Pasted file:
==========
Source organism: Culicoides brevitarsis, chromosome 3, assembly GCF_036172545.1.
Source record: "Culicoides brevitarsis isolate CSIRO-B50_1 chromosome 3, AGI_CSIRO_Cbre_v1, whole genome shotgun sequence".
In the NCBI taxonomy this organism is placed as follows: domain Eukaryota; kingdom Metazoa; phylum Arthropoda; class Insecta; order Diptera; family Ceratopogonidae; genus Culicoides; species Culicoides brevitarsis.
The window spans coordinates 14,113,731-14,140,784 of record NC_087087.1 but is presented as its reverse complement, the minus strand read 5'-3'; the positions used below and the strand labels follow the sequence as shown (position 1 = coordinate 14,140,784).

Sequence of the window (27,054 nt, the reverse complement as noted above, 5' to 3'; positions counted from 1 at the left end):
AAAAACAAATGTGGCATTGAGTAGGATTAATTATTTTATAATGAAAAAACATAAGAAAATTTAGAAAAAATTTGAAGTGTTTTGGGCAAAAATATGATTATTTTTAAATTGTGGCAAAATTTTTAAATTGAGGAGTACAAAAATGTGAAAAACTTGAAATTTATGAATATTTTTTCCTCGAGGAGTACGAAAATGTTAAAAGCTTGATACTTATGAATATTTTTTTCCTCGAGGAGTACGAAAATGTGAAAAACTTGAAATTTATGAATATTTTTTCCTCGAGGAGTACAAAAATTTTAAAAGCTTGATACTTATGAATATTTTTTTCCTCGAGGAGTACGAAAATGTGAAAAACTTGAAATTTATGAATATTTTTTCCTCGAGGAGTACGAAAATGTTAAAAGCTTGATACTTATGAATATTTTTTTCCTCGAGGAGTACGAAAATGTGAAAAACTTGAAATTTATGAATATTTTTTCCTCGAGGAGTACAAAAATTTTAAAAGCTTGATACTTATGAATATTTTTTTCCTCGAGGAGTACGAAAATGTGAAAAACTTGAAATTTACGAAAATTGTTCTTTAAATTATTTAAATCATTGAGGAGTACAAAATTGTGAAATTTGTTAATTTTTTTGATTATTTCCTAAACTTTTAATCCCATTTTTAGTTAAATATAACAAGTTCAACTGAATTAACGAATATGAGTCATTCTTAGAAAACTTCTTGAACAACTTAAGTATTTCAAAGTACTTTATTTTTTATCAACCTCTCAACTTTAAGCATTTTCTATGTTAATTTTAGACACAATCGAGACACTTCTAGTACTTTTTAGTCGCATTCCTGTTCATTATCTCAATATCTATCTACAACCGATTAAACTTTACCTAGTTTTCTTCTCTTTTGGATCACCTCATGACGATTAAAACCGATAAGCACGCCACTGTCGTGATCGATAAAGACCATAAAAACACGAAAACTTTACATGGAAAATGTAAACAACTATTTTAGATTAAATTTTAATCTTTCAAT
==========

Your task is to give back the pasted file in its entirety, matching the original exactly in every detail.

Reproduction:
Source organism: Culicoides brevitarsis, chromosome 3, assembly GCF_036172545.1.
Source record: "Culicoides brevitarsis isolate CSIRO-B50_1 chromosome 3, AGI_CSIRO_Cbre_v1, whole genome shotgun sequence".
In the NCBI taxonomy this organism is placed as follows: domain Eukaryota; kingdom Metazoa; phylum Arthropoda; class Insecta; order Diptera; family Ceratopogonidae; genus Culicoides; species Culicoides brevitarsis.
The window spans coordinates 14,113,731-14,140,784 of record NC_087087.1 but is presented as its reverse complement, the minus strand read 5'-3'; the positions used below and the strand labels follow the sequence as shown (position 1 = coordinate 14,140,784).

Sequence of the window (27,054 nt, the reverse complement as noted above, 5' to 3'; positions counted from 1 at the left end):
AAAAACAAATGTGGCATTGAGTAGGATTAATTATTTTATAATGAAAAAACATAAGAAAATTTAGAAAAAATTTGAAGTGTTTTGGGCAAAAATATGATTATTTTTAAATTGTGGCAAAATTTTTAAATTGAGGAGTACAAAAATGTGAAAAACTTGAAATTTATGAATATTTTTTCCTCGAGGAGTACGAAAATGTTAAAAGCTTGATACTTATGAATATTTTTTTCCTCGAGGAGTACGAAAATGTGAAAAACTTGAAATTTATGAATATTTTTTCCTCGAGGAGTACAAAAATTTTAAAAGCTTGATACTTATGAATATTTTTTTCCTCGAGGAGTACGAAAATGTGAAAAACTTGAAATTTATGAATATTTTTTCCTCGAGGAGTACGAAAATGTTAAAAGCTTGATACTTATGAATATTTTTTTCCTCGAGGAGTACGAAAATGTGAAAAACTTGAAATTTATGAATATTTTTTCCTCGAGGAGTACAAAAATTTTAAAAGCTTGATACTTATGAATATTTTTTTCCTCGAGGAGTACGAAAATGTGAAAAACTTGAAATTTACGAAAATTGTTCTTTAAATTATTTAAATCATTGAGGAGTACAAAATTGTGAAATTTGTTAATTTTTTTGATTATTTCCTAAACTTTTAATCCCATTTTTAGTTAAATATAACAAGTTCAACTGAATTAACGAATATGAGTCATTCTTAGAAAACTTCTTGAACAACTTAAGTATTTCAAAGTACTTTATTTTTTATCAACCTCTCAACTTTAAGCATTTTCTATGTTAATTTTAGACACAATCGAGACACTTCTAGTACTTTTTAGTCGCATTCCTGTTCATTATCTCAATATCTATCTACAACCGATTAAACTTTACCTAGTTTTCTTCTCTTTTGGATCACCTCATGACGATTAAAACCGATAAGCACGCCACTGTCGTGATCGATAAAGACCATAAAAACACGAAAACTTTACATGGAAAATGTAAACAACTATTTTAGATTAAATTTTAATCTTTCAAT